Product Updates — 7 min
In this exciting new episode of Off Mute, Remote CEO Job van der Voort meets Gusto co-founder Josh Reeves. The two share their stories at the forefront of distributed work and discuss the driving factors that led to the creation of Gusto Global powered by Remote, an exciting new partnership between the two companies.
Through the episode, you’ll hear how Josh and his housemates co-founded Gusto; how they went about disrupting the payroll space; and the challenges they faced as a company. Josh shares his thoughts on how the pandemic accelerated the remote working space and his tips on achieving success, not only for the individual but the distributed team as a whole. Josh also speaks about new uses of AI technology that can give “superpowers” to anyone willing to experiment a little.
Gusto has been a success story since its inception as a payroll solution. More than 300,000 businesses already use Gusto, and with Gusto Global powered by Remote, Gusto customers now have the ability to hire, pay, and manage talent from anywhere. It’s the ultimate advantage in the new world of distributed work.
Job: Hi, I'm Job, Co-founder of Remote, this is our podcast called Off Mute, and each and every episode, we explore the challenges of managing distributed teams across the globe.
In today's episode, I'm talking with Josh Reeves, the Co-founder and CEO of Gusto, a product which helps small and medium businesses with the payroll benefits and much more.
And I'm so excited to tell you that we at Remote have a partnership with Gusto so that all customers of Gusto can truly hire anyone from anywhere through Remote.
We'll be talking more about this in a chat today alongside talking about what it was like navigating through a pandemic, disrupting the payroll process, and even looking into the future. Josh is a really inspiring individual and I learned lots from our chat, so I think you're really going to enjoy it.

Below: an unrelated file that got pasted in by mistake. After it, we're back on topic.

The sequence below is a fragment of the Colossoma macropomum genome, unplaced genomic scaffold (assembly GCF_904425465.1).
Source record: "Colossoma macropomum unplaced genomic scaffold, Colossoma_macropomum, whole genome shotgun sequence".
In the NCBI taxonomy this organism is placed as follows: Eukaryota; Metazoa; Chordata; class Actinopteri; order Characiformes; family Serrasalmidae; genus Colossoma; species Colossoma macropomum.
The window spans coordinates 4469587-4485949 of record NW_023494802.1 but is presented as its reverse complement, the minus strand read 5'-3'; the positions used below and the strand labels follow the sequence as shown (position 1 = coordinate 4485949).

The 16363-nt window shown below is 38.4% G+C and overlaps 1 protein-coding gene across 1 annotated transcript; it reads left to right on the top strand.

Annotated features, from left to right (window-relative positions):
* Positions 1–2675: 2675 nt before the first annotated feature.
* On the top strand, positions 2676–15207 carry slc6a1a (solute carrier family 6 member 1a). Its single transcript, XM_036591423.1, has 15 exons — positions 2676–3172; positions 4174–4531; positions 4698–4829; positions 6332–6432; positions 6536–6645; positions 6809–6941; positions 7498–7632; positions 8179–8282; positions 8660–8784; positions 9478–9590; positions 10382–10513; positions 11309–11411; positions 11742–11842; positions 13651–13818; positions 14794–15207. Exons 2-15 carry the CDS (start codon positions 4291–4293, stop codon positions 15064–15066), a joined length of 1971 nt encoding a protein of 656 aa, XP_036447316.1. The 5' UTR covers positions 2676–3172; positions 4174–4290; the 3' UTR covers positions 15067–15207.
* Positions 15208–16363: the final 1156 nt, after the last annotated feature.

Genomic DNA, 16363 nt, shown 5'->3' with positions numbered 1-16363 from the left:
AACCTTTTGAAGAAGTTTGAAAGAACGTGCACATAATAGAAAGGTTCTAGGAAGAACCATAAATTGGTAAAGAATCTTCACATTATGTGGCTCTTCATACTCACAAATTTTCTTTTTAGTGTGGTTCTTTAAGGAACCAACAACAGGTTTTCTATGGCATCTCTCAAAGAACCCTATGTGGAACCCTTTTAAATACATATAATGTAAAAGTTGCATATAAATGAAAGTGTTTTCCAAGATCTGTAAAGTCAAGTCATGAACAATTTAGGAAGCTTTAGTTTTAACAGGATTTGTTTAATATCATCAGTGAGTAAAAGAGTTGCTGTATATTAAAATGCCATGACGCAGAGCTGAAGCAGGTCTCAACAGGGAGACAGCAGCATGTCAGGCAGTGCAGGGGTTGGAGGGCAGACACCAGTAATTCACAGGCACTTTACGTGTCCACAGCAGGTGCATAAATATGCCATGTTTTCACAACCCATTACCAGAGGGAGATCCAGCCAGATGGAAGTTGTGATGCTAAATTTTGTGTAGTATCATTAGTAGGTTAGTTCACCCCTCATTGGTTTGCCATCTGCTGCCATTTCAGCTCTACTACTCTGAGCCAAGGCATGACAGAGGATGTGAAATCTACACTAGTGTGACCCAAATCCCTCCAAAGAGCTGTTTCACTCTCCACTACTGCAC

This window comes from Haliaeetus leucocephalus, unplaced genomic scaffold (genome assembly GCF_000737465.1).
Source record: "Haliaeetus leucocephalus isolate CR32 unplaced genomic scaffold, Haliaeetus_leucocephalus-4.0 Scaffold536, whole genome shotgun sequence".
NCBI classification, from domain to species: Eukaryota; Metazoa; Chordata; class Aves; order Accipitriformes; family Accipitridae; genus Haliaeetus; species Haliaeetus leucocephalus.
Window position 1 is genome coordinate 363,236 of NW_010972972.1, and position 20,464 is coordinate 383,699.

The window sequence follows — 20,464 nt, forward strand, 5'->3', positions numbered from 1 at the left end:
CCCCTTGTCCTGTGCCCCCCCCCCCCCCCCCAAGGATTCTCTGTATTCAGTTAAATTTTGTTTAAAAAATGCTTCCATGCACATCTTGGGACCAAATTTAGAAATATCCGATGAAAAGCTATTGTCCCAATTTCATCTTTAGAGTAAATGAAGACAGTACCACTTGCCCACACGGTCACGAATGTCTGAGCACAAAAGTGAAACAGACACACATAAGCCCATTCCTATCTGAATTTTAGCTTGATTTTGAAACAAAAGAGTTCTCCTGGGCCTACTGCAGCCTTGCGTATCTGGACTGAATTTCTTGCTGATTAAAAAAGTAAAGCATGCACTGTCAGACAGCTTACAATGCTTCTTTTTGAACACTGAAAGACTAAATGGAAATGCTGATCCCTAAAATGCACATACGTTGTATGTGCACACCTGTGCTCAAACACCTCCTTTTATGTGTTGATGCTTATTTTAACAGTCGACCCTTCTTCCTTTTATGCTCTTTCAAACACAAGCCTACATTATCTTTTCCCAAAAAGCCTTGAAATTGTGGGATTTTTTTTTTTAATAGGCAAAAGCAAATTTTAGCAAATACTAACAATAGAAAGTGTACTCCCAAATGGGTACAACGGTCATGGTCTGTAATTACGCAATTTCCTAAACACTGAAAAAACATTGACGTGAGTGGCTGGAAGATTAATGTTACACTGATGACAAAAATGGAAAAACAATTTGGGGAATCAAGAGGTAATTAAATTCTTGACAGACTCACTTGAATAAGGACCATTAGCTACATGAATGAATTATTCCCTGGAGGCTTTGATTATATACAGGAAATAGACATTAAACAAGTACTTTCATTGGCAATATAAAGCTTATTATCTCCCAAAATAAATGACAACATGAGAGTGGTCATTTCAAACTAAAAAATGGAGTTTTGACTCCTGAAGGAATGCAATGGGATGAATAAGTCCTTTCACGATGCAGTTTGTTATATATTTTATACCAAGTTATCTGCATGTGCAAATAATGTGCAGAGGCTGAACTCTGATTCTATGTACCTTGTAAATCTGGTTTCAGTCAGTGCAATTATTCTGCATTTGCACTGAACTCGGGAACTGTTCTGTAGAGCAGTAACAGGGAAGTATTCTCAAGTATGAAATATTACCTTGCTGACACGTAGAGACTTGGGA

Hey, Josh, thanks for taking the time to be on with me today. There's so many things to talk about, but let's start at the beginning. You are the Founder and CEO of Gusto. What is Gusto?
Josh: Gusto, well, we call our product the people platform. We serve small and medium sized businesses, and we love to solve pain at the connection between the employer and the employee.
That means we do things like payroll, so all the tax filings, tax payments, it means we help set up health insurance. It means we help with employee onboarding, but we're 11 years in. We serve 300,000 businesses today, over 300,000. And I still feel like we're early in the journey.
Job: That's amazing. 300,000 businesses, it's so many. You wonder how big the world is if it's like 300,000 businesses. It's just incredible. How did you get started in the first place?
Josh: So it was a team effort. So, today, we're close to 2,500 Gustees, but we started with three people. So, I'm one of three co-founders.
We came together because we wanted to tackle a really big problem. We had felt some of this pain ourselves in running prior small businesses, and we had family who had run small businesses. So, it was really a combination of that personal experience.
Then doing some research and trying to figure out is this just a small problem or is it a big pain point? And when we saw how many businesses were doing things like payroll by hand, making mistakes, getting fined, we thought, “Hey, maybe there's an opportunity here to use technology to actually make it easier, simpler, and make it more fun to build a team, build a company, things that are really meaningful and important, but sometimes can be bogged down with all of the kind of headache and burden of running a business.”
Job: I think about this sometimes myself, which is, “Well, if I knew how difficult it was to start a business in this industry doing these kinds of things, would I have started it?” I would love to hear your experience in 2011.
You're talking about doing payroll by hand. How did you even get started trying to start solving that? What did the first version look like and how did you get to that point?
Josh: Well, there's probably the masochistic tendency to both of us where the bigger the pain point, the more exciting we get. Not because we celebrate pain (quite the opposite), but that means that if we can actually help remove the pain, make it better, that we can actually create real value.